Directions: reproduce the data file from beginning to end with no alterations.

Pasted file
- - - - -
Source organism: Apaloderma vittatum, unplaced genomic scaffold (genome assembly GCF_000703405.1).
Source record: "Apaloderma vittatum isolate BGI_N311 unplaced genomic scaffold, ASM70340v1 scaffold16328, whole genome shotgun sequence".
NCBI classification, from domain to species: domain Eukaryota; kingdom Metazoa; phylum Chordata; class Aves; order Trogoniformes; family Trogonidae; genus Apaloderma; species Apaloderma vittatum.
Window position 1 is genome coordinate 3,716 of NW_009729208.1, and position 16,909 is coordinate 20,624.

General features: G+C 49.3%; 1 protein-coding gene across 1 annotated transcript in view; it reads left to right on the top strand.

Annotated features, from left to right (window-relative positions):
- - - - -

Source organism: Apaloderma vittatum, unplaced genomic scaffold (genome assembly GCF_000703405.1).
Source record: "Apaloderma vittatum isolate BGI_N311 unplaced genomic scaffold, ASM70340v1 scaffold16328, whole genome shotgun sequence".
NCBI classification, from domain to species: domain Eukaryota; kingdom Metazoa; phylum Chordata; class Aves; order Trogoniformes; family Trogonidae; genus Apaloderma; species Apaloderma vittatum.
Window position 1 is genome coordinate 3,716 of NW_009729208.1, and position 16,909 is coordinate 20,624.

General features: G+C 49.3%; 1 protein-coding gene across 1 annotated transcript in view; it reads left to right on the top strand.

Annotated features, from left to right (window-relative positions):